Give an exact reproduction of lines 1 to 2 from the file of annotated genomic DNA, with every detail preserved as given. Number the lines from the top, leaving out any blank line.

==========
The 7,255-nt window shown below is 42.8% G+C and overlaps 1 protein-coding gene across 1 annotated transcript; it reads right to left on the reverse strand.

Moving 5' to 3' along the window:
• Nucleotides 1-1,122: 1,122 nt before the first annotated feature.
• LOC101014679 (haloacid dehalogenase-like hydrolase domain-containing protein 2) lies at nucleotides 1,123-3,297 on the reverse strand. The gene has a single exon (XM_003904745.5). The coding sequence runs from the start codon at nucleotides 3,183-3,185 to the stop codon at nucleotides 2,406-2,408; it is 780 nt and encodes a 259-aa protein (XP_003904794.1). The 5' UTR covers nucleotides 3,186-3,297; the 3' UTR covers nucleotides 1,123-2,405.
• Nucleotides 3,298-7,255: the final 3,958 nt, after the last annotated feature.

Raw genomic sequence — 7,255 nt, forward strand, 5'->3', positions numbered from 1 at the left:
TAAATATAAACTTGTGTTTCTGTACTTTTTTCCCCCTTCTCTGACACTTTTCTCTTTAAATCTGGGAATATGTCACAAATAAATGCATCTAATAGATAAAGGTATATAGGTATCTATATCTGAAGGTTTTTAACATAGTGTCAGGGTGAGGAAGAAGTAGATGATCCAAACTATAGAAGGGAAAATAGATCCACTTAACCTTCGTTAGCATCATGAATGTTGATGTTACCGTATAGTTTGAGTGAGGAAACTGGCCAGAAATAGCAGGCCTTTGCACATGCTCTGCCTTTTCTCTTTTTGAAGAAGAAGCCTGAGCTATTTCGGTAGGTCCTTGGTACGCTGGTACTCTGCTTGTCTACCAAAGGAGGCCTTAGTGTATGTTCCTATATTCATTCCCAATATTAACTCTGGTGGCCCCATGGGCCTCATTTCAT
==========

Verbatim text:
The 7,255-nt window shown below is 42.8% G+C and overlaps 1 protein-coding gene across 1 annotated transcript; it reads right to left on the reverse strand.

Moving 5' to 3' along the window: